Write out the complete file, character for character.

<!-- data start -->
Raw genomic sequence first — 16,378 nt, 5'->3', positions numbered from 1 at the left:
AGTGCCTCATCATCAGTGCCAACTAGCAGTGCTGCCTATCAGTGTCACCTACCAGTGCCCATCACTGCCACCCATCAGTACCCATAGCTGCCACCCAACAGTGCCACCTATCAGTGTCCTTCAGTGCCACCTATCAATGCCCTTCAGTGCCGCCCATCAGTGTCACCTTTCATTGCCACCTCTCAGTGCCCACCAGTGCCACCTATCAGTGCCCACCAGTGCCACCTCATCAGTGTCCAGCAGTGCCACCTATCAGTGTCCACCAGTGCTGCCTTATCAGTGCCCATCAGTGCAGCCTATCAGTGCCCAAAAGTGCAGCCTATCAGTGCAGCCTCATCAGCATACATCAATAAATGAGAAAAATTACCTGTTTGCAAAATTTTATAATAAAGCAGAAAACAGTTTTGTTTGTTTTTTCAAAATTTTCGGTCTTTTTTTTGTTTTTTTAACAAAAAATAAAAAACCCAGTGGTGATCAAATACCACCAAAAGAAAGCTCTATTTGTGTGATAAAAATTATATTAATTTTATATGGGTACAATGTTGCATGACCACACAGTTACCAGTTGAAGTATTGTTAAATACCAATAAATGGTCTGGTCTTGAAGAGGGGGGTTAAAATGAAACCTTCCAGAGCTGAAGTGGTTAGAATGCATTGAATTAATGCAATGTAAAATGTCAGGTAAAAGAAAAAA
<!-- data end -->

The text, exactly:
Raw genomic sequence first — 16,378 nt, 5'->3', positions numbered from 1 at the left:
AGTGCCTCATCATCAGTGCCAACTAGCAGTGCTGCCTATCAGTGTCACCTACCAGTGCCCATCACTGCCACCCATCAGTACCCATAGCTGCCACCCAACAGTGCCACCTATCAGTGTCCTTCAGTGCCACCTATCAATGCCCTTCAGTGCCGCCCATCAGTGTCACCTTTCATTGCCACCTCTCAGTGCCCACCAGTGCCACCTATCAGTGCCCACCAGTGCCACCTCATCAGTGTCCAGCAGTGCCACCTATCAGTGTCCACCAGTGCTGCCTTATCAGTGCCCATCAGTGCAGCCTATCAGTGCCCAAAAGTGCAGCCTATCAGTGCAGCCTCATCAGCATACATCAATAAATGAGAAAAATTACCTGTTTGCAAAATTTTATAATAAAGCAGAAAACAGTTTTGTTTGTTTTTTCAAAATTTTCGGTCTTTTTTTTGTTTTTTTAACAAAAAATAAAAAACCCAGTGGTGATCAAATACCACCAAAAGAAAGCTCTATTTGTGTGATAAAAATTATATTAATTTTATATGGGTACAATGTTGCATGACCACACAGTTACCAGTTGAAGTATTGTTAAATACCAATAAATGGTCTGGTCTTGAAGAGGGGGGTTAAAATGAAACCTTCCAGAGCTGAAGTGGTTAGAATGCATTGAATTAATGCAATGTAAAATGTCAGGTAAAAGAAAAAA